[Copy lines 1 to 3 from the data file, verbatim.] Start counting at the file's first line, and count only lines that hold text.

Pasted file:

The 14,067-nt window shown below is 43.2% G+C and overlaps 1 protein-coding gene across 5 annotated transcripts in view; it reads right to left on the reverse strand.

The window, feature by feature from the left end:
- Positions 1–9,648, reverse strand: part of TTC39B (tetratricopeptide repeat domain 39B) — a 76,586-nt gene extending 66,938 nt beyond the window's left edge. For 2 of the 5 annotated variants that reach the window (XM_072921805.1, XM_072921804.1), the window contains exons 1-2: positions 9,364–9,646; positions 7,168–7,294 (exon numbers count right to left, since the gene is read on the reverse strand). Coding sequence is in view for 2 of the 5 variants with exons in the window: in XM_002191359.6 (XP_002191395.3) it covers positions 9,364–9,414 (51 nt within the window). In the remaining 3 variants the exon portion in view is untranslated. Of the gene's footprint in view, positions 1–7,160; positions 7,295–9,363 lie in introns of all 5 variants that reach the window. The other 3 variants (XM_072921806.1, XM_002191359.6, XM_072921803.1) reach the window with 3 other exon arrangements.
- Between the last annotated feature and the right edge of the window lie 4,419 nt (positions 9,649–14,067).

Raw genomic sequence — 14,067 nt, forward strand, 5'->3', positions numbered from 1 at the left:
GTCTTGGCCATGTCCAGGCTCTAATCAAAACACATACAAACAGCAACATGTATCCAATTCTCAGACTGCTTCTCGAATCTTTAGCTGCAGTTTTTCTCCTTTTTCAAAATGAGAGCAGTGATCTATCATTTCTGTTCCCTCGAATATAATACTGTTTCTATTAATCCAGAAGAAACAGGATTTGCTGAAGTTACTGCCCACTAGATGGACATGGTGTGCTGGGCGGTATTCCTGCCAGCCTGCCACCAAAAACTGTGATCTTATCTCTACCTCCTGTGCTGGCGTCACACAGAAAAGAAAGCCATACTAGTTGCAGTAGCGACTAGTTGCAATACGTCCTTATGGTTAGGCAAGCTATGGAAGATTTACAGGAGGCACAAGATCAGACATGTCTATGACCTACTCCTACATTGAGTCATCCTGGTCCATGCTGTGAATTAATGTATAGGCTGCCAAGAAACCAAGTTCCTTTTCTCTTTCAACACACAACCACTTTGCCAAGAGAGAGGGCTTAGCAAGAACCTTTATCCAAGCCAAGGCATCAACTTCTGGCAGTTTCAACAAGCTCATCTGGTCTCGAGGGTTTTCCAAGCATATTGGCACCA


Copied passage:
The 14,067-nt window shown below is 43.2% G+C and overlaps 1 protein-coding gene across 5 annotated transcripts in view; it reads right to left on the reverse strand.

The window, feature by feature from the left end:
- Positions 1–9,648, reverse strand: part of TTC39B (tetratricopeptide repeat domain 39B) — a 76,586-nt gene extending 66,938 nt beyond the window's left edge. For 2 of the 5 annotated variants that reach the window (XM_072921805.1, XM_072921804.1), the window contains exons 1-2: positions 9,364–9,646; positions 7,168–7,294 (exon numbers count right to left, since the gene is read on the reverse strand). Coding sequence is in view for 2 of the 5 variants with exons in the window: in XM_002191359.6 (XP_002191395.3) it covers positions 9,364–9,414 (51 nt within the window). In the remaining 3 variants the exon portion in view is untranslated. Of the gene's footprint in view, positions 1–7,160; positions 7,295–9,363 lie in introns of all 5 variants that reach the window. The other 3 variants (XM_072921806.1, XM_002191359.6, XM_072921803.1) reach the window with 3 other exon arrangements.